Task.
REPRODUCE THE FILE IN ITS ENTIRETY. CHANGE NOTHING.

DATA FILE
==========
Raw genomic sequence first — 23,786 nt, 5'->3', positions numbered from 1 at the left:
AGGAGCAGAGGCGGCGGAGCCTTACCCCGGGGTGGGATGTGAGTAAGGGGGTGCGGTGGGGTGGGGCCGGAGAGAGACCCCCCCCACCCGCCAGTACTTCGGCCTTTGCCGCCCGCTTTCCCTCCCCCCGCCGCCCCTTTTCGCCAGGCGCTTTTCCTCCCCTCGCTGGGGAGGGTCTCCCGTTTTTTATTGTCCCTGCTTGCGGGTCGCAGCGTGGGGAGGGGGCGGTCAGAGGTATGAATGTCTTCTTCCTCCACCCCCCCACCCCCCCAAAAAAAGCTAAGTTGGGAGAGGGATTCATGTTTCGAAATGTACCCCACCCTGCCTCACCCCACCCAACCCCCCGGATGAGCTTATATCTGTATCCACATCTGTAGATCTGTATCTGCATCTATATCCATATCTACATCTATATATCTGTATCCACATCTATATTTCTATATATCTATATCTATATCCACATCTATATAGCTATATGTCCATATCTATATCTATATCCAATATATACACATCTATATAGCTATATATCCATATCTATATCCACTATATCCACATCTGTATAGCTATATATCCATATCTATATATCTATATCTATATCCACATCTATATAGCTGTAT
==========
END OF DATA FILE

Raw genomic sequence first — 23,786 nt, 5'->3', positions numbered from 1 at the left:
AGGAGCAGAGGCGGCGGAGCCTTACCCCGGGGTGGGATGTGAGTAAGGGGGTGCGGTGGGGTGGGGCCGGAGAGAGACCCCCCCCACCCGCCAGTACTTCGGCCTTTGCCGCCCGCTTTCCCTCCCCCCGCCGCCCCTTTTCGCCAGGCGCTTTTCCTCCCCTCGCTGGGGAGGGTCTCCCGTTTTTTATTGTCCCTGCTTGCGGGTCGCAGCGTGGGGAGGGGGCGGTCAGAGGTATGAATGTCTTCTTCCTCCACCCCCCCACCCCCCCAAAAAAAGCTAAGTTGGGAGAGGGATTCATGTTTCGAAATGTACCCCACCCTGCCTCACCCCACCCAACCCCCCGGATGAGCTTATATCTGTATCCACATCTGTAGATCTGTATCTGCATCTATATCCATATCTACATCTATATATCTGTATCCACATCTATATTTCTATATATCTATATCTATATCCACATCTATATAGCTATATGTCCATATCTATATCTATATCCAATATATACACATCTATATAGCTATATATCCATATCTATATCCACTATATCCACATCTGTATAGCTATATATCCATATCTATATATCTATATCTATATCCACATCTATATAGCTGTAT